Irony of all ironies is that Cameron’s allies in the campaign to remain are the Labour Party and the Scottish National Party, both of with whom he jostles aggressively with on a regular basis and probably loathes to a considerable degree in private. Such is the nature of politics that it can at times be the support of your worst enemies, which saves you from an unwanted fate. It is likely to be a “battle royale” and there will be no way back for the losers, be they blonde, be they ginger, or be they bald.
As is often the case it is nigh on impossible for normal folk to know which side to come down in favour of. The man on the Clapham omnibus, the description historically used by English law to define the reasonable citizen, will certainly have to think hard before deciding whether to jump off at Clapham in South London or stay aboard to reach the European mainland.
Is the choice to stay “a stride into the light” or “a leap in the dark”, does the decision to remain “expose the UK to greater terrorism” or does it make the island territory “safer and stronger”. The learned Members of Parliament will need to stand on the boxes in Speakers’ Corner in Hyde Park to get their message across effectively.
Of course, now is the time also when stakeholders spring into action also and signed petitions from categories as far apart as “ex security heads” and “the top 100 companies in the Financial Times Index” have their say on the matter. Lobbying will be a valuable instrument in influencing many as vested interests are highlighted and the opinion pollists will have a field day. Such exciting debate is all very well and good but perhaps the real issues at stake are worthy of consideration. Much has been made as to whether Cameron obtained valuable concessions from the EU as a whole and anyway what are the issues, which merit a separate consideration of the UK question.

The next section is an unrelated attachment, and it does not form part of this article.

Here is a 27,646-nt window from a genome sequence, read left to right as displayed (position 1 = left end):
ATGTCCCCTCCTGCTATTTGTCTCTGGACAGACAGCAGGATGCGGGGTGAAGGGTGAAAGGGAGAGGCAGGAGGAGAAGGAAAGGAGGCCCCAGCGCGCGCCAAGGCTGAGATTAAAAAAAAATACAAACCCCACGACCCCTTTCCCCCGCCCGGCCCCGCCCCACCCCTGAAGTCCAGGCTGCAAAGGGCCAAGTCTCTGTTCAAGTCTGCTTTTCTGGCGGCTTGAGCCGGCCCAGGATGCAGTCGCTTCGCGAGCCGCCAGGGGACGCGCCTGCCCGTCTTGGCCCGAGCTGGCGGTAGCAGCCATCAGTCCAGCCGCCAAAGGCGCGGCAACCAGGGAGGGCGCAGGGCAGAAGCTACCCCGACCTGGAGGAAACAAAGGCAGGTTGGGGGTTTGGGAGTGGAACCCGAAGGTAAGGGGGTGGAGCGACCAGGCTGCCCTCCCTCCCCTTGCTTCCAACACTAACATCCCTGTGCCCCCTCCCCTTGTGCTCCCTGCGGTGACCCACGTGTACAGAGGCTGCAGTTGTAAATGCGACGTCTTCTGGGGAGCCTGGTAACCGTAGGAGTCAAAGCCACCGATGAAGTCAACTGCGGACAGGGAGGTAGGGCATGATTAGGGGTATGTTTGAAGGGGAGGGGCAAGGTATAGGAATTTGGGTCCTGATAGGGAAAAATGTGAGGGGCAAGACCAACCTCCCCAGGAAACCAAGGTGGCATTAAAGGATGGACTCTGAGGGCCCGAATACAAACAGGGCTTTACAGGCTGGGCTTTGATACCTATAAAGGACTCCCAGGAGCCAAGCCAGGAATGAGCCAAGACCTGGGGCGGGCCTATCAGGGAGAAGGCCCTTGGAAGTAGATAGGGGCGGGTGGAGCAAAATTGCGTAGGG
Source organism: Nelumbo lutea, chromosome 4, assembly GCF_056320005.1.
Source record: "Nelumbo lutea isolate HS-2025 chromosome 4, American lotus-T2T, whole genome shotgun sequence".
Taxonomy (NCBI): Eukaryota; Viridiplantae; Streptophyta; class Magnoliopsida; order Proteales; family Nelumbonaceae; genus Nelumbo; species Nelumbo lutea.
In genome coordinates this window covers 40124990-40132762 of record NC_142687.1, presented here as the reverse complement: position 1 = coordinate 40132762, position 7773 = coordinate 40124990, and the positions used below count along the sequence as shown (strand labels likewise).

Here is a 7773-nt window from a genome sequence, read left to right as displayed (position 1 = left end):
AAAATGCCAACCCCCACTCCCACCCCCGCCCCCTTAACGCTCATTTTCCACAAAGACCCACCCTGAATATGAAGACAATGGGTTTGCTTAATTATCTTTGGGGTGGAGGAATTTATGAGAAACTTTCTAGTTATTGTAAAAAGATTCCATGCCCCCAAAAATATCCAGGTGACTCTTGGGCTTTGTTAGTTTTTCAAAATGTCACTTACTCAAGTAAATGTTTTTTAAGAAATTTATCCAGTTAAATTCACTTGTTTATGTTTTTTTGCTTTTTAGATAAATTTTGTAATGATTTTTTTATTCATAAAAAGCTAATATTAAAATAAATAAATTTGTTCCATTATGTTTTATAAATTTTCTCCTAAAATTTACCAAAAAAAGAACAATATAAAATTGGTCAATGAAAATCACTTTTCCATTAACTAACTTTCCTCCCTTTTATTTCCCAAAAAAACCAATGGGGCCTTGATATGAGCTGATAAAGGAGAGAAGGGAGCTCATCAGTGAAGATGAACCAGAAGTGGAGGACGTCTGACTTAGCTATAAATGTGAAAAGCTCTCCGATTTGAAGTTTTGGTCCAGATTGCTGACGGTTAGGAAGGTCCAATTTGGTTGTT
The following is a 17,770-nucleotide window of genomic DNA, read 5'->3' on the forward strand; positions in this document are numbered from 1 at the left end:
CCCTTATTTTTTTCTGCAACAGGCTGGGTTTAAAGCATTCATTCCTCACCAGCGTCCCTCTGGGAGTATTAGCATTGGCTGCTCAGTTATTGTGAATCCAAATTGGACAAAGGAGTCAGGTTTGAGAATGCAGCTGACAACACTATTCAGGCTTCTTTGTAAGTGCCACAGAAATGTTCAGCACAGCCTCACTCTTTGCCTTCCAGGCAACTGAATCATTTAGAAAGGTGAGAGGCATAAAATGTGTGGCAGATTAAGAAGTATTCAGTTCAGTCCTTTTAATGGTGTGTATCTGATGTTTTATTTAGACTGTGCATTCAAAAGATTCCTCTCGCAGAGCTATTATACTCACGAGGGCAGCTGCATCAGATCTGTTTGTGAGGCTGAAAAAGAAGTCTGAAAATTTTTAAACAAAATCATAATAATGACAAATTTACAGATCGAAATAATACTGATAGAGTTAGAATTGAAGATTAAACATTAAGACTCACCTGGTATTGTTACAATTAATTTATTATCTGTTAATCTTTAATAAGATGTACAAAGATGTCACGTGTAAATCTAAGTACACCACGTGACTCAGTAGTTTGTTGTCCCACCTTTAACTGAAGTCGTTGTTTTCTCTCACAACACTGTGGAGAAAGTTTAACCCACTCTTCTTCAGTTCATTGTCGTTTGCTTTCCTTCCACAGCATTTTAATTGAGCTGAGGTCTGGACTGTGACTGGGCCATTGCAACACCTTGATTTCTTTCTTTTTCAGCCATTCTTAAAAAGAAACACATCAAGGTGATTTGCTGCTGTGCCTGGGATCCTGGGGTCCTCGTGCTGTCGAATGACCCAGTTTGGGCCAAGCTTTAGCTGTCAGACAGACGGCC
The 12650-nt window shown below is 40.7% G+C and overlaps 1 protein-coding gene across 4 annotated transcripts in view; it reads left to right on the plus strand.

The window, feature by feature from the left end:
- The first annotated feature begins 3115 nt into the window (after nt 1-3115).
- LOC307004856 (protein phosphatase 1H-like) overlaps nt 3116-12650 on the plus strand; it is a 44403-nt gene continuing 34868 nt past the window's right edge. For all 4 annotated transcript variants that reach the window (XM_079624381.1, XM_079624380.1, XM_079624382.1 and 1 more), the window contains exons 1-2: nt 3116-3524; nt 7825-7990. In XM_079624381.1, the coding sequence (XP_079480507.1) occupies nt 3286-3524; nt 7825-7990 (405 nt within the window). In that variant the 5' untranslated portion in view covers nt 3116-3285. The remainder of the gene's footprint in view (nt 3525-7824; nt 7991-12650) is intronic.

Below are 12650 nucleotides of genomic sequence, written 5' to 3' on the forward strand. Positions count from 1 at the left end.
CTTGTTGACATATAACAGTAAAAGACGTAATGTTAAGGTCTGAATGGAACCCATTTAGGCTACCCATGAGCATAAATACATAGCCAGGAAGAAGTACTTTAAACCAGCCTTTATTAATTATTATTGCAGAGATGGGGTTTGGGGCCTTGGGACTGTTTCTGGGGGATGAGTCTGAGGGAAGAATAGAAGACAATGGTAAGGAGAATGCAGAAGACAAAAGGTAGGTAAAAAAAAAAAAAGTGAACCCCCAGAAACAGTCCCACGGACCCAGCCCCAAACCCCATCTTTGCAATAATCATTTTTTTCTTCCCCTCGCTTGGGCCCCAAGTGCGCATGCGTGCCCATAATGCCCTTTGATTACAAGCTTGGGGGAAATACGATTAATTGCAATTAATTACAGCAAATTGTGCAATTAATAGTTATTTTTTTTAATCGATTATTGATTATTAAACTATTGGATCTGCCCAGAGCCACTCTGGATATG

British sovereignty has always been a prized possession for the Brits themselves and the pride of having a constitutional monarchy with the Queen at its head has always been cited as a reason for not getting too close to other European states and risking an erosion of all things particular and deeply cherished by British citizens, or at least that was the argument as it once stood.
Another cause for concern has been the refugee crisis, and the fact that the UK social services and child benefit system is relatively advanced and comprehensive in its reach and that immigrants have been able to take advantages of the system immediately upon arrival in the UK. And this has created an atmosphere of hostility and claims of abuse by unentitled persons.